Abortion

Ireland has officially overturned years of anti-abortion laws protecting the fetus. The final vote was 66% to 34% in favor of allowing women the right to choose to end a human life. Although this defeat is tragic and morally unacceptable, Americans are starting to shift in their opinions of abortion. According to Rasmussen poll taken earlier this year,  49% of likely U.S. voters now consider themselves pro-life, while 46% say they are pro-choice. While 5% are undecided, this same voting group believes that abortion should be restricted. We are starting to move the needle in the right direction. So, why are Americans starting to slowly move toward protecting the unborn? Well, there may be several reasons for the change.
First, Americans are becoming more conservative. Yes, I said more conservative. The last election points to a middle-America uprising which has not been witnessed in decades or possibly ever. If you take away the California vote, conservatism swept across the nation. This reaction is partly due to the eight years of liberal ideology and the results of that ideology on mainstream America. We saw a record increase on a dependency upon the State, a decline in our moral fiber, an increase in crime, loss of jobs and a general sense that the nation was moving in the wrong direction.
Second, and perhaps, more importantly, science and what we know about conception is having a huge impact on public opinion. Scientists are now leading the way in understanding the fetus. New technology is revealing some previously unknown facts. Science is now discovering that the fetus feels pain, can hear sound including recognizing the mother’s voice, laugh and cry. These findings are helping the pro-life cause. Armed with this new information, Americans are beginning to turn against the pro-choice movement. While we are not completely there yet, thank God for scientific breakthroughs.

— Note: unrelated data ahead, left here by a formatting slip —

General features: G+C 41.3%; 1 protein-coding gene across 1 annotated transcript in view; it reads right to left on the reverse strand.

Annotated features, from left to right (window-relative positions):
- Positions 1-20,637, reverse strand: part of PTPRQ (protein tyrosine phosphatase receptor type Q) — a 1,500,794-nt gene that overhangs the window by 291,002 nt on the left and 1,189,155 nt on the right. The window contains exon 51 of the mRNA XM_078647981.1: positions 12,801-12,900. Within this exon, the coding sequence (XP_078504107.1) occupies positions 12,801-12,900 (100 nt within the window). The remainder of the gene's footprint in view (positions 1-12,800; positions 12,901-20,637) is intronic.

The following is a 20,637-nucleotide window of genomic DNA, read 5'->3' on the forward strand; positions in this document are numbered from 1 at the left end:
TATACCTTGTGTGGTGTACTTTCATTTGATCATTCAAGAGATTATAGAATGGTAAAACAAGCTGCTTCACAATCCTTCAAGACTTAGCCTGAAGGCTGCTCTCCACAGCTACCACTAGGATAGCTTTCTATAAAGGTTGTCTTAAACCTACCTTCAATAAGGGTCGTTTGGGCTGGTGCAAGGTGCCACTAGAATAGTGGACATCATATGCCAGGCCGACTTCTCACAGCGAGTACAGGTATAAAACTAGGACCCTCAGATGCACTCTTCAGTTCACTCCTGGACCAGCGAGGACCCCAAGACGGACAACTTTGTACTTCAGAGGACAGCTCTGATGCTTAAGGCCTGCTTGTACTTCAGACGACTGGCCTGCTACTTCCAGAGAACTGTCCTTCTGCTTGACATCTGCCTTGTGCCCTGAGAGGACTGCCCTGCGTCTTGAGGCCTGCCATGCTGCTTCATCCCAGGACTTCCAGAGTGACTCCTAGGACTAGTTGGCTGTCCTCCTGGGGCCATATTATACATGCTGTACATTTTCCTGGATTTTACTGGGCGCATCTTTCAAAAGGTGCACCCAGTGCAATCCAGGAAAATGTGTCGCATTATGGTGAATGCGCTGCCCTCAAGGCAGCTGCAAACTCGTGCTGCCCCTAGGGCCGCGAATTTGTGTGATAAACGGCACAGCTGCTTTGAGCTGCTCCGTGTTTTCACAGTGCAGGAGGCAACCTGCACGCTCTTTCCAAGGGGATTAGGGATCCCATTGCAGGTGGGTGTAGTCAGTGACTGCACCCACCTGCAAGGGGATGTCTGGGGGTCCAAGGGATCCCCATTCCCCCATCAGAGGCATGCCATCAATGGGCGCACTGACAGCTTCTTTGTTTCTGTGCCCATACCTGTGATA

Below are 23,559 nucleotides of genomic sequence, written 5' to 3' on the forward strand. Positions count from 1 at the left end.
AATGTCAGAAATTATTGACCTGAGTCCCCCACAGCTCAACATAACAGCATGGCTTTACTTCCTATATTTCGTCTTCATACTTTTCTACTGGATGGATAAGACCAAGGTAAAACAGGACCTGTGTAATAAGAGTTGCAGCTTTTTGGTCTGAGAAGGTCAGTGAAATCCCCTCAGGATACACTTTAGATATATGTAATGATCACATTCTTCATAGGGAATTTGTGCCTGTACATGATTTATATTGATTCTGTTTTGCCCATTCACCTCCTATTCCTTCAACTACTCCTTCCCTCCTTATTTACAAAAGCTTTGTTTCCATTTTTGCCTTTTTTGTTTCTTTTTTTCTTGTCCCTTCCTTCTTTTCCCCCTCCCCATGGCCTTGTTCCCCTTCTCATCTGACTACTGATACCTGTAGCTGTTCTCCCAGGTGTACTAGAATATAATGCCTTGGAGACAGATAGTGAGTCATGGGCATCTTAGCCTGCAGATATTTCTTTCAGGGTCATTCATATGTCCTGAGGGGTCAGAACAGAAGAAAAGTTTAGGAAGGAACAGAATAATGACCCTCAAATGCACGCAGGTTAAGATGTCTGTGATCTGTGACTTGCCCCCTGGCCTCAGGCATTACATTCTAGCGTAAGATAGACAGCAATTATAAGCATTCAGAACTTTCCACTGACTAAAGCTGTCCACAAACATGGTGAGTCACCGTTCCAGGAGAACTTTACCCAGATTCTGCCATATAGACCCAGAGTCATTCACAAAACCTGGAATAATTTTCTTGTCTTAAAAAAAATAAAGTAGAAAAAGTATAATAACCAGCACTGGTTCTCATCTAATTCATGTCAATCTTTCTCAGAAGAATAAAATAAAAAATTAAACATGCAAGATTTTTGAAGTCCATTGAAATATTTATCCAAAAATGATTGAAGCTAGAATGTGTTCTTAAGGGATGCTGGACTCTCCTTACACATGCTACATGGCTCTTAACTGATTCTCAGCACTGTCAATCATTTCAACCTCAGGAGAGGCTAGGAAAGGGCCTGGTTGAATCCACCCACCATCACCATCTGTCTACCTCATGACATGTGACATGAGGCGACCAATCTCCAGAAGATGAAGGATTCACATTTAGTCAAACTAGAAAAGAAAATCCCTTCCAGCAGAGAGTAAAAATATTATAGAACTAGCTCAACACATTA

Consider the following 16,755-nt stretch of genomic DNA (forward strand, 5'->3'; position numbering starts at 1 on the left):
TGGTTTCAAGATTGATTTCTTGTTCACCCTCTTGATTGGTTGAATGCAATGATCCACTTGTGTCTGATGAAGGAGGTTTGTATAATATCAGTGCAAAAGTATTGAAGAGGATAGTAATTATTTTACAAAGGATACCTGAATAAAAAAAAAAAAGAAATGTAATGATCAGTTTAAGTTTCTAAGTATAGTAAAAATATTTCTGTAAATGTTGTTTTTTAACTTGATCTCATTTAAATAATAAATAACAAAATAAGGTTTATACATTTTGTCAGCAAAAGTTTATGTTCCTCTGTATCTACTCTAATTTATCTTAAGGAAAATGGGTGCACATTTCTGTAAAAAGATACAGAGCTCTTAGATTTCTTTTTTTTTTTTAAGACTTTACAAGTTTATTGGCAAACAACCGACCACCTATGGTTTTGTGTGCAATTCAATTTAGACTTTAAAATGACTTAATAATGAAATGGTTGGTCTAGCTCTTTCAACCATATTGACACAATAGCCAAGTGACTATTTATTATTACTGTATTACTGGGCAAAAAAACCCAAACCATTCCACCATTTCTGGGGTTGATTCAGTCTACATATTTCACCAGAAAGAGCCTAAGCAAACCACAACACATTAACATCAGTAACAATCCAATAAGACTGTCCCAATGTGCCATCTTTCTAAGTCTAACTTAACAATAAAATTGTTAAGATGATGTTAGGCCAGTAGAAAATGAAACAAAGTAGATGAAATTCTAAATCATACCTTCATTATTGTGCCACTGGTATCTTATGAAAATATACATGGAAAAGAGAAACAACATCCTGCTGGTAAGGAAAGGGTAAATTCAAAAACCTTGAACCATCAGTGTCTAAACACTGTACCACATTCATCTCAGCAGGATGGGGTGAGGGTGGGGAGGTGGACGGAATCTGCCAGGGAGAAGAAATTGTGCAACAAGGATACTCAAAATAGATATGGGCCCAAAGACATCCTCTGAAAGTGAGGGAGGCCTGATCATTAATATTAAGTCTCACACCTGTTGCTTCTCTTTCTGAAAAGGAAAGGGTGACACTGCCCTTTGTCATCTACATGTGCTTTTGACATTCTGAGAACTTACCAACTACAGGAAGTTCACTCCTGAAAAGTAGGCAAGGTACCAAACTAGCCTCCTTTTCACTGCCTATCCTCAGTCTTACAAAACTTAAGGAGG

Finally, we are slowly moving toward protecting life. God and the Bible have always been on the side of the unborn. Exodus 21:22-23,  “When men strive (fight) together and hit a pregnant woman, so that her children come out, but there is no harm, the one who hit her shall surely be fined, as the woman’s husband shall impose on him, and he shall pay as the judges determine. But if there is harm, then you shall pay life for life.” Although there are many other passages that support life, God is still the author of human life and desires these precious babies to be protected from harm. Keep praying!
in Christ,
Pastor Mike

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North Korean Crisis

During my Army days in the 80s, I made four trips to South Korea. On three of those occasions, I was on the DMZ (The Demilitarized Zone). I remember looking into North Korea with armed guards looking back at me. At that time, my focus was on the enemy in the north. Our goal was to protect the South Korean people and provide a show of force along the border. However, today I have a much different view of North Korea. Maybe because I understand the real situation in the Korean peninsula and partly because of my growing faith in Christ. As a pastor, I have become sympathetic to the plight of the people. In short, I no longer view them as the “enemy” but a people in crisis.
Here are some undeniable facts about the situation in North Korea:
1. The average worker makes $2 or $3 a month. It is hard to imagine in the economically driving culture of today that people could possibly live on that amount of money.
2. 84% of Korean households have borderline or poor food consumption. In practical terms, it means the people are eating a poor quality of food. We have become spoiled as a nation. We drive 5 minutes down the road and shop for quality food. The people in North Korea do not have that luxury. They are forced to eat sub-standard food. And worse of all, the children are deprived of vital nutrients they need for growing healthy bodies.
3. 48% of North Koreans live below poverty. Think about that for a moment. This means that roughly half the country lives in a state of poverty. Images taken from space reveal the horrible, real-life conditions of the people.